(We are not in it for the money: our prime aim is to offer a ‘gold standard service’, of which all practice staff can be proud. We obviously have to pay the mortgage and cover expenses, but we do not aspire to expensive cars and second homes).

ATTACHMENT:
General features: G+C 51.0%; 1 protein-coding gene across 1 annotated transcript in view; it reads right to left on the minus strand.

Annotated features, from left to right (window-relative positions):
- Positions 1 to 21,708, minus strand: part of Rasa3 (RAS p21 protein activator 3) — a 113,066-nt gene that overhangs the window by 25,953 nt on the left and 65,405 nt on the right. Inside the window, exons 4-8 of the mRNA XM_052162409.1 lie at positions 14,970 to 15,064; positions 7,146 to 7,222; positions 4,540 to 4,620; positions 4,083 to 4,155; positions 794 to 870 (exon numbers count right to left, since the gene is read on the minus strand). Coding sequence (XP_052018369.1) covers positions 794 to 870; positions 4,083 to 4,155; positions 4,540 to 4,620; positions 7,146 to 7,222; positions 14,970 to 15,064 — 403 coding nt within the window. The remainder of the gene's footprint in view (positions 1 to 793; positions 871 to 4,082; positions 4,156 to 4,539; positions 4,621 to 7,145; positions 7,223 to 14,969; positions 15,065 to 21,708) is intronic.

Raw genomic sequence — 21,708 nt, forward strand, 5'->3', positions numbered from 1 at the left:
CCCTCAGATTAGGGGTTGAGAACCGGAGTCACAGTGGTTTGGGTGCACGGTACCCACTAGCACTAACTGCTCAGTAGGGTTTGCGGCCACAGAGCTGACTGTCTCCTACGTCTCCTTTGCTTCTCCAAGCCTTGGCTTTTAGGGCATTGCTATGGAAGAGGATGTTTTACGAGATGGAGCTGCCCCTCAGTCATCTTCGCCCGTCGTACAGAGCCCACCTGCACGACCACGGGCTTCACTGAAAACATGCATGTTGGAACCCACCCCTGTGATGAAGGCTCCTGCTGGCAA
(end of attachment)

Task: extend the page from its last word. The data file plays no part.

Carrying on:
When the new contract actually arrived (by way of the Carr Hill formula madness which occurred at the same time as the invasion of Iraq: a very good time to bury bad news), it included a stipulation that we could not close our lists. Now this is not a problem for a practice which is aiming to increase its list size but is a problem for a practice which feels it is at its correct size (see below). People high up in the planning chain were keen to promote the ease of changing practices so that patients could leave practices they were not happy with and join the ‘good’ practices in their locality. But inherent in this model is a basic flaw: if demand exceeds capacity, then if this model is adhered to then the ‘good’ practices will implode. Why? Because in this ‘free market’ model patients will move to the more desirable practice; because as capacity is exceeded, the quality of this ‘good’ practice will fall and its performance will decline. Gradually, if the system truly works as a free market, the ‘good’ practice’s quality will reach a stage when it matches the quality of the ‘undesirable’ practice; then flow between the two will cease. Of course, if capacity exceeds demand then the planner’s dream will be realised: practices will compete with each other and thereby raised their standards. But in the real world of Tower Hamlets that situation simply does not pertain.